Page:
Pick a mega-event, and chances are you won't struggle to find something about it that went terribly, terribly wrong.
Athens lost billions of euros on the 2004 summer games en route to an economic collapse. Sochi built an outrageous train line for the Winter Olympics that was barely running a year later. New York's much-hyped mass transit Super Bowl left some fans stranded for hours. Thousands of people were evicted so Brazil could host the World Cup in 2014, and thousands of construction workers will die so Qatar can host it in 2022.
There's no cherry-picking here. The problems with mega-events "are well documented and occur in almost every case," writes geography scholar Martin Müller of the University of Zurich in a recent issue of the Journal of the American Planning Association. After interviewing dozens of planners and officials, examining documents and media reports, and visiting sites in 11 countries, Müller identified seven symptoms of what he's calling the "mega-event syndrome":
Together, these symptoms too often turn mega-events into obstacles rather than boons to urban development. The mega-event syndrome results in oversized or obsolete infrastructure for an inflated price that the public is forced to pay and in an uneven and inefficient allocation of resources. These symptoms repeat themselves, to a greater or lesser degree, in mega-events around the globe.
Let's take a closer look at the disease.
1) Overpromised Benefits
Mega-event promoters like to make big promises about the impact on jobs, the economy, infrastructure, and so on. The promoters themselves make a profit, but the greater social costs of these promises often far outpace the greater social rewards. Take the 1994 Winter Olympics in Lillehammer: the games were 100 times more expensive than another tourism program Norway developed during that period, but the revenue gains were only twice as large. During that year's World Cup, U.S. host cities cumulatively lost upwards of $9.3 billion.
2) Underestimated Costs
Tragically awful cost estimates plague mega-projects around the world, and mega-events are especially bad offenders. Since 1960, the average cost overrun for an Olympics is 179 percent. That's the average! Fixed deadlines that must be met, contractor profiteering, large contingencies that lack local knowledge, and flagrant lying by public officials are just some of the reasons the balance sheet always winds up in the red after mega-events.
3) Displaced Urban Priorities
Mega-events tend to take precedent over existing development projects—a symptom that Müller calls "event takeover." Land or capital that might have gone to other projects are reserved for the mega-event itself. That's great for a few days or weeks during the festivities, but afterwards the locals are stuck with a building they don't need and a maintenance bill they can't pay. The Lviv airport has a capacity of 20,000 passengers a day from its time as a 2012 UEFA championship host; come 2013, it handled 10 percent of that capacity.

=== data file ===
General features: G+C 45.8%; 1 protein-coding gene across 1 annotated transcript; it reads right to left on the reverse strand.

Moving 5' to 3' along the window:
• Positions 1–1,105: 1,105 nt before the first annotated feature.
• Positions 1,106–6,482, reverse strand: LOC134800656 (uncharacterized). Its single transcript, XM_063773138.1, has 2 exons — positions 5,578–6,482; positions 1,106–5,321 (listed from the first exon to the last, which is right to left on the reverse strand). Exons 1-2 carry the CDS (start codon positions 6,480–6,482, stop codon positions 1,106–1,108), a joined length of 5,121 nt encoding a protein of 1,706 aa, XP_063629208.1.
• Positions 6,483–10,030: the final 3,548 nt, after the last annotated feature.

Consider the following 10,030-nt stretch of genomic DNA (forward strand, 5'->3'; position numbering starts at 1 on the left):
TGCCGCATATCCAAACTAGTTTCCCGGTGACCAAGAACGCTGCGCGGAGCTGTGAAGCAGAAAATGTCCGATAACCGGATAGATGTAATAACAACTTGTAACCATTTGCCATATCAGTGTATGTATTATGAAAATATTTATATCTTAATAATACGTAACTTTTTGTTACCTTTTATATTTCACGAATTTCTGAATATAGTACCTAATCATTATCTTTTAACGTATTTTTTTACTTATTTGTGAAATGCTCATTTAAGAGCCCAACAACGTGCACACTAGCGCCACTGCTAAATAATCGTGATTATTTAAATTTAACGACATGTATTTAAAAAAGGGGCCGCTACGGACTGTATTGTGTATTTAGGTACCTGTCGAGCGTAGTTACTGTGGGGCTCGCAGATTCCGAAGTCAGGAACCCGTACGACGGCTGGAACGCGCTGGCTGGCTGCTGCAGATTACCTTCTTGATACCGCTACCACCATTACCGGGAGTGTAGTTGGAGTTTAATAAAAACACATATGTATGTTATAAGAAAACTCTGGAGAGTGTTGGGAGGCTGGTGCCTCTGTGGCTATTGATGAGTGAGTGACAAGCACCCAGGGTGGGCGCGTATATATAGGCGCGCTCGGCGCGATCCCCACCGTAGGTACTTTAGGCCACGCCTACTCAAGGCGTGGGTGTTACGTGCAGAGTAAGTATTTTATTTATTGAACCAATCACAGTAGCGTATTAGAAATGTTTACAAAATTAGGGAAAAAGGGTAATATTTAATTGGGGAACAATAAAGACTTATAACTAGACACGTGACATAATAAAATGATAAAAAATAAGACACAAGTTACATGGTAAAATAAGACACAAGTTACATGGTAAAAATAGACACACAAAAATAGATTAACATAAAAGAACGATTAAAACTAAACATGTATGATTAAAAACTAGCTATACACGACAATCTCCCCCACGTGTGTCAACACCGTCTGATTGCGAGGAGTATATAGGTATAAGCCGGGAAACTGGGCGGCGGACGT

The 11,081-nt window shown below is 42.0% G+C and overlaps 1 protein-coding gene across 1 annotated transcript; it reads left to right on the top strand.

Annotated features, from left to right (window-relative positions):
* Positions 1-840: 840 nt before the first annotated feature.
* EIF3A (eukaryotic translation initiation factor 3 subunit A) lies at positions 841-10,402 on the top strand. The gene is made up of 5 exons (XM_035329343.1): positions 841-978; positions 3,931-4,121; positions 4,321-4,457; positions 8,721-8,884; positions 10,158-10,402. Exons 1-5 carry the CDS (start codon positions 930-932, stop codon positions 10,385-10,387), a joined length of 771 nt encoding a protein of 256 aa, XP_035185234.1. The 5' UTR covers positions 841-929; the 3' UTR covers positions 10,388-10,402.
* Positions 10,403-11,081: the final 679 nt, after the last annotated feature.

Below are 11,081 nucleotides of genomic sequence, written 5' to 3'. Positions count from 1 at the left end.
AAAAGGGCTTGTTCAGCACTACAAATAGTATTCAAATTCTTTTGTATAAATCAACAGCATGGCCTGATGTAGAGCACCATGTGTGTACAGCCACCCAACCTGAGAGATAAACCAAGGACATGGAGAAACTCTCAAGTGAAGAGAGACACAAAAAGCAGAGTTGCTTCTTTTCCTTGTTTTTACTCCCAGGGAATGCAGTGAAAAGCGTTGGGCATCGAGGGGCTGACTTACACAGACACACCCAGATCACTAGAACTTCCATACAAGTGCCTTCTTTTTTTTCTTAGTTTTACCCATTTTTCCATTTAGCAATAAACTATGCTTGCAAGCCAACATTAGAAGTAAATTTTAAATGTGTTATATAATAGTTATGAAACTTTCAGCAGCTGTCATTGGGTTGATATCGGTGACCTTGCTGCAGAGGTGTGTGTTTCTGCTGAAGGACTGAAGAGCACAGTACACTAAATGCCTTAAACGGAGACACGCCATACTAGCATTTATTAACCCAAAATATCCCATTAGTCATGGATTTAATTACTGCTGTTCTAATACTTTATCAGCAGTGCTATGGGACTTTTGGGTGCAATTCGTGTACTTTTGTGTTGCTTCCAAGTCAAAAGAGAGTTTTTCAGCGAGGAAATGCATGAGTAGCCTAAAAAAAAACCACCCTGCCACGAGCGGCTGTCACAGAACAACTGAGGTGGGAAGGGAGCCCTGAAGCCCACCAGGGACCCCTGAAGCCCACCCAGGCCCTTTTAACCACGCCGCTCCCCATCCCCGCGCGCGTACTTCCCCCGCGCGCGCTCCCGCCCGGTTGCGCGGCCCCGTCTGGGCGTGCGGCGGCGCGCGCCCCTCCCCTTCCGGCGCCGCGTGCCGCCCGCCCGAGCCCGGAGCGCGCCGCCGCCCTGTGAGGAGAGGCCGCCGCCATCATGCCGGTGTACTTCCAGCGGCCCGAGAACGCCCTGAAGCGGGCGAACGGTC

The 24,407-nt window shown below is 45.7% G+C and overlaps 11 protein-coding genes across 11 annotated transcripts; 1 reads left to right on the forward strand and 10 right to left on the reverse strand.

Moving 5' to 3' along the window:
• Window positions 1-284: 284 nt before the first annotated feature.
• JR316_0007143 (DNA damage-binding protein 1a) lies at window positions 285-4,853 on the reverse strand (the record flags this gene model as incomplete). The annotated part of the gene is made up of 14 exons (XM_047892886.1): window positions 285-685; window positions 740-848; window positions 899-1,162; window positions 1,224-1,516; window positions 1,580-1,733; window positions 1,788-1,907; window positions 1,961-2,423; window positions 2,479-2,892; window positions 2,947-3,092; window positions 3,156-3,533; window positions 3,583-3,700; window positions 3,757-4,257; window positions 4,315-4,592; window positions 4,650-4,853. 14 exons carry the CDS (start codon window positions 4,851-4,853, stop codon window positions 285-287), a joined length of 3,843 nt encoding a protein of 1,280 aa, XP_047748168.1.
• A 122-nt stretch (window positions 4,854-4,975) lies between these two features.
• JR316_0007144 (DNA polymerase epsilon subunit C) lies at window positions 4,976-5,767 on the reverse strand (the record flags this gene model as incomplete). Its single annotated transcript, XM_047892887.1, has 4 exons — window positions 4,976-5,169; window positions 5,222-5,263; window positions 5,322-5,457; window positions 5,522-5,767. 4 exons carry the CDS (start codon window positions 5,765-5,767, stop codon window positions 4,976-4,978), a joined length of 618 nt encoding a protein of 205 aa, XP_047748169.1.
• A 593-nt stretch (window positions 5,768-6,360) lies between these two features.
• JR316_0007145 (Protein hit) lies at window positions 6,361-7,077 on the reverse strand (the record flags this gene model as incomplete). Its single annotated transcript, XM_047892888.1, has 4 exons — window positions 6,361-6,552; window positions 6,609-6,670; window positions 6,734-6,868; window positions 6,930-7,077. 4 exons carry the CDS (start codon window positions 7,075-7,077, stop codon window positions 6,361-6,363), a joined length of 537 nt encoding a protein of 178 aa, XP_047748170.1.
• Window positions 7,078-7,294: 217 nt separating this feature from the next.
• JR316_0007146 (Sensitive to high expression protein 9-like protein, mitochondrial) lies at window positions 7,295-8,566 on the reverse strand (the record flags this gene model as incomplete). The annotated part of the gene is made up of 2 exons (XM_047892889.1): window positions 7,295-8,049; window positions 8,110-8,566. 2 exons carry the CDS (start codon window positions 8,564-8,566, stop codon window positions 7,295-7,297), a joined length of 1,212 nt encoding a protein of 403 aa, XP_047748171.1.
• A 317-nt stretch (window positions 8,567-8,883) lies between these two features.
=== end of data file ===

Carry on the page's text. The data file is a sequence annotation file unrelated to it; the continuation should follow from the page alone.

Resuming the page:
4) Huge Public Risk
Mega-events place huge demands on host cities in terms of cost and completion, and public officials accept those demands as part of their bid. This basic framework, writes Müller, all but ensures profiteering: "Contractors know that the government is obliged to finish the project regardless of price." All too often it's local taxpayers who end up on the hook for the difference. Contrary to private investment promises, the public paid more than 95 percent of the costs for the 2014 Winter Games and World Cup.
5) Special Treatment
In an effort to court mega-events, local officials often carve out legal exceptions regarding taxation, property rights—even freedom of speech. (Vancouver outlawed posters and signs that didn't celebrate the 2010 Olympics, for instance, and Boston banned city employees from criticizing the city's bid for the 2024 Games.) Often this special treatment costs cities money: tax exemptions cost Brazil an estimated $250 million in revenue during the 2014 World Cup.
6) Elite 'Capture'
While officials sell mega-events to the public on the basis of expected social benefits, it's a select group of business and real estate interests that reap most of the reward. Müller calls this symptom of the mega-event syndrome "elite capture." To make matters worse, once a bid is secured, officials often see public input as a barrier rather than a necessity. Here's the secretary general of FIFA speaking in 2013: “[L]ess democracy is sometimes better for organizing a World Cup.”
7) Quick Fixes
Sometimes a mega-event can motivate a city to complete a project that's been on the shelf for a long time. That can be a good thing—unless fast-tracking means that the project can circumvent the established planning process, as is often the case. So the event, rather than the social need, drives the funding discussion and project execution. "Mega-events thus become a wildcard, allowing cities to jump to the front of the queue for government support," writes Müller.
To his credit, Müller offers a dozen policy changes to ease the mega-event disease. Those falling in the "radical" camp—which don't feel radical so much as rational—include capping public expenditures, bargaining with governing bodies, and treating the events separately from urban development. More "incremental" changes include seeking lots of public participation, building temporary structures if the post-event use is uncertain, and adhering to regular planning processes.
Or we can just build Mega-Event Island and let the quarantine begin.